"I think we had better send for some oatmeal," said the elder woman; "there's no more bran."

"Yes, aunt; and I'll ride over for it as soon as it is light."

"But there's no side-saddle."

"I can ride on the other: trust me."

Oak, upon hearing these remarks, became more curious to observe her features, but this prospect being denied him by the hooding effect of the cloak, and by his aerial position, he felt himself drawing upon his fancy for their details.

The invention of the side-saddle being for purposes of skirted modesty (or against ankle-length impossibility), though Miss Mysteria might well be trousered at this moment, it would be unusual for her to have practised men's riding form, you see; so either Gabe is a bit off (that he's full of mischief is quite plain), or he's drawn in by her raw farmer potential.

love the girls said...

Sheila writes : "A metaphor for what ....???"

A metaphor for self reflection.

Sheila writes : "If there's one thing most women agree on, it's that we're tired -- both the "babes" and the homely ones -- of being judged on our appearance."

But yet my daughter tells me that if the girls dorm caught on fire in the middle of the night the east coast girls would insist on getting their makeup and hair right first before they would exit the building, because there are priorities in life.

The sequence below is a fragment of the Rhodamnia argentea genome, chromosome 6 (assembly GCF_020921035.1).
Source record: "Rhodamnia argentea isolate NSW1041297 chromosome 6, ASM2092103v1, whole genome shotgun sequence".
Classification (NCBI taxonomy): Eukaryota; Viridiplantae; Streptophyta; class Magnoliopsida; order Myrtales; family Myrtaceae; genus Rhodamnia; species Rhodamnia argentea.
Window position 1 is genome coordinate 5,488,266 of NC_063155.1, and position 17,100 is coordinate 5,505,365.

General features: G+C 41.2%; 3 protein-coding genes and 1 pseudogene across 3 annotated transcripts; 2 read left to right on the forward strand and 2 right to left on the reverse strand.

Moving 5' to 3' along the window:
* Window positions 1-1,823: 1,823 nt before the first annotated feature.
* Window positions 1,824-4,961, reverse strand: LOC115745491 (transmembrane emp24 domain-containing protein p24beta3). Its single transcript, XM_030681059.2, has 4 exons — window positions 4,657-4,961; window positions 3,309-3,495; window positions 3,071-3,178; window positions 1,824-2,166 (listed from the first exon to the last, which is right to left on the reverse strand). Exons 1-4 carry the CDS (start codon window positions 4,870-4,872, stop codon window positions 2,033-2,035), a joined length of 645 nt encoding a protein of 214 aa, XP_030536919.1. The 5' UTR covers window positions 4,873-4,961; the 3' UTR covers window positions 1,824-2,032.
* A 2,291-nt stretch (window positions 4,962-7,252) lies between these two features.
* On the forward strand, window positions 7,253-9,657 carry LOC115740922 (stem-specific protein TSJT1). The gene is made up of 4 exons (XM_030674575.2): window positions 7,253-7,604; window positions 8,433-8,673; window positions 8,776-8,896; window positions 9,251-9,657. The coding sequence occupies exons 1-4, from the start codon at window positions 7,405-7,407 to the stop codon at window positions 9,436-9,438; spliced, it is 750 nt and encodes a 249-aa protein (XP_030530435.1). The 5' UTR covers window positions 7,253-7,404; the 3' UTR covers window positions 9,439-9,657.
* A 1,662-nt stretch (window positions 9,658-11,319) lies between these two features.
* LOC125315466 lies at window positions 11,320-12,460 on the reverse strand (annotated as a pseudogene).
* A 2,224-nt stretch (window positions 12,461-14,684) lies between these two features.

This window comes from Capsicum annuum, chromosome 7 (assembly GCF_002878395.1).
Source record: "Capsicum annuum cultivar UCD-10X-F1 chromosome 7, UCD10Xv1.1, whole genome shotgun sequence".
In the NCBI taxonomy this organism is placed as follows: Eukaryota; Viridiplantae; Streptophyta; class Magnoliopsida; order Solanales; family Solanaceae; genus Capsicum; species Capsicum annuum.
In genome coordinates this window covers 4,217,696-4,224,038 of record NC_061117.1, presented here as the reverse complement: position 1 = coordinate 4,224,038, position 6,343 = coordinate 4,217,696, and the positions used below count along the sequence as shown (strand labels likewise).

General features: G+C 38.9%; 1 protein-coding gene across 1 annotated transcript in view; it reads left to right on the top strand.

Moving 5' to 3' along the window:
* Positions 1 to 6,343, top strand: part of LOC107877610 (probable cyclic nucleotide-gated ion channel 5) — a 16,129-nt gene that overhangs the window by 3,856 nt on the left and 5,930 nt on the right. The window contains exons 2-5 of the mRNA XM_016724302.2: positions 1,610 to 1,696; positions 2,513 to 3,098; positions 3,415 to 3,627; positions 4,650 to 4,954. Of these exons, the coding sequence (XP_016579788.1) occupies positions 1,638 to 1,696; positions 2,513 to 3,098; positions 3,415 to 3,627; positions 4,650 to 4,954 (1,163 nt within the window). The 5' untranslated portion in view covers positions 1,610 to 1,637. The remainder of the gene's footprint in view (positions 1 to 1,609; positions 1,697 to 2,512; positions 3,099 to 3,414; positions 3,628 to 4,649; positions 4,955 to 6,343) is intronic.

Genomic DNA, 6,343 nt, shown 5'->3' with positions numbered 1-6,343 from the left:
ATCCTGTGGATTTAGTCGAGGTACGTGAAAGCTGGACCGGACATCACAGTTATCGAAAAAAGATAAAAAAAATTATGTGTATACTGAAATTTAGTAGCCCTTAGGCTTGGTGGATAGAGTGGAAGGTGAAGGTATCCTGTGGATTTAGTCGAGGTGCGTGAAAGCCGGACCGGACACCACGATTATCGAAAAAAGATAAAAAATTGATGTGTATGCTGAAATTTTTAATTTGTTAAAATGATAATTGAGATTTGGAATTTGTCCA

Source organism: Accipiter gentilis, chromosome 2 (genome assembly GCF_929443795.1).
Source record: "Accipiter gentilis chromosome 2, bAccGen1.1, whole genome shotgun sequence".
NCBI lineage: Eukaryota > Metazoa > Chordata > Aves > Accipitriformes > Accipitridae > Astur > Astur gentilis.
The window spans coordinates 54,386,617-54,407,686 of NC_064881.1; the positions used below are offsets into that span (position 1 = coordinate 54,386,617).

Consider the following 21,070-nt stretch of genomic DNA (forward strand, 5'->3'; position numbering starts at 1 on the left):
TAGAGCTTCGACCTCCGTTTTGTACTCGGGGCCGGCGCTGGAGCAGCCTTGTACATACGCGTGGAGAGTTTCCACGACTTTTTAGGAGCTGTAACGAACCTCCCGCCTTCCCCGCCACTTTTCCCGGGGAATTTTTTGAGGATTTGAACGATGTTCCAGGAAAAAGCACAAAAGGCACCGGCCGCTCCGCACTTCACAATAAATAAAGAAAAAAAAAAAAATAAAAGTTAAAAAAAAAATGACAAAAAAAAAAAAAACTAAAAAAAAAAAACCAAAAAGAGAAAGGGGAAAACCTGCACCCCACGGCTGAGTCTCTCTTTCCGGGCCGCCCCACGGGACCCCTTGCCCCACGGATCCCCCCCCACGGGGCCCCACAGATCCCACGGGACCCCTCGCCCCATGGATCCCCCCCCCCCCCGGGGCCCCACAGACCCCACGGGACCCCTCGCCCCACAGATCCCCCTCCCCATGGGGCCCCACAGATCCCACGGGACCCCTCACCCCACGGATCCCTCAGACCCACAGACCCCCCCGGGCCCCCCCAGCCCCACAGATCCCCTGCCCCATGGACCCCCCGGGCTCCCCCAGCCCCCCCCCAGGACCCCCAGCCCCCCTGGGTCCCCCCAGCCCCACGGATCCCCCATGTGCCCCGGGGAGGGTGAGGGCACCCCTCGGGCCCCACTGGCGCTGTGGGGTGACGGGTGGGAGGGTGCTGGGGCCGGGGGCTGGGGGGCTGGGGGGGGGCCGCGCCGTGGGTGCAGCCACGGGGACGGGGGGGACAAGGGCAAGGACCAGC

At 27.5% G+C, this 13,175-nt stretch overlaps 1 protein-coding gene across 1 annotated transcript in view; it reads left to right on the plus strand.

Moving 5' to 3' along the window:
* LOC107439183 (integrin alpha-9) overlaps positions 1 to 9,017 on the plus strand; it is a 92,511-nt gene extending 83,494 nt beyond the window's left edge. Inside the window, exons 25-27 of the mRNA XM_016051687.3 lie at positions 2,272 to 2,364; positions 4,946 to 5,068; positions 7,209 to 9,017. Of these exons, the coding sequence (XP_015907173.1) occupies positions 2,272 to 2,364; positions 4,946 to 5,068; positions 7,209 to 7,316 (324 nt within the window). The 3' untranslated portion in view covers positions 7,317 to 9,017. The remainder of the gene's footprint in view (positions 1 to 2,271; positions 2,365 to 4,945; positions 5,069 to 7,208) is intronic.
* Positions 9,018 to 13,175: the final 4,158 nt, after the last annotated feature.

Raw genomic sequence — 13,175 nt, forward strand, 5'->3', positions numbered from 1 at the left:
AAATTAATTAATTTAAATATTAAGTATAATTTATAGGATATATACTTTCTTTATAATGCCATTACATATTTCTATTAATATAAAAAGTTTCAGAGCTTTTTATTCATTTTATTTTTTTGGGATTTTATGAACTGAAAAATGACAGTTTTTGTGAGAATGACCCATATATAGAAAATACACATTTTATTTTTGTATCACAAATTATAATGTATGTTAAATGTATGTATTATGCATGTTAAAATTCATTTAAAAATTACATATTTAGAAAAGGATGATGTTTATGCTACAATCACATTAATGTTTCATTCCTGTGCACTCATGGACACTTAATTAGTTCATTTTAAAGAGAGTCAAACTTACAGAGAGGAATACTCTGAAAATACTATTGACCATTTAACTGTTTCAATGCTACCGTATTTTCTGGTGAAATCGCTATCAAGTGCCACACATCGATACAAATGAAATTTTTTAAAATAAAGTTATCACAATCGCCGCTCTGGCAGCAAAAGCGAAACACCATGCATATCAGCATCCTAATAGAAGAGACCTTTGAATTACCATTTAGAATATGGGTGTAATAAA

Enbrethiliel said...


LTG -- Far from the Madding Crowd , like all novels, weaves together many threads to create a single tapestry. One of these is the Biblical element. Another is Hardy's love for a way of life that had started to pass away in his lifetime. A third is the motif of vision (and blindness). A fourth is the romance. A fifth is the development of Bathsheba's character from a silly girl into a mature woman. Even you admit this when you say that Bathsheba learns, in the end, her lesson about which man is the best match for her. It may be true that her growth in virtue does not affect the men's reactions to her, but that doesn't mean it didn't happen. Plus, the conventions of romance would have been sorely disappointed if Gabriel had ended up with an unworthy woman in the end. It matters to the story even if it does not matter to him.

Enbrethiliel said...


Sheila -- That's an excellent point about Troy! There are so many plays on the motifs of vision and blindness in this book.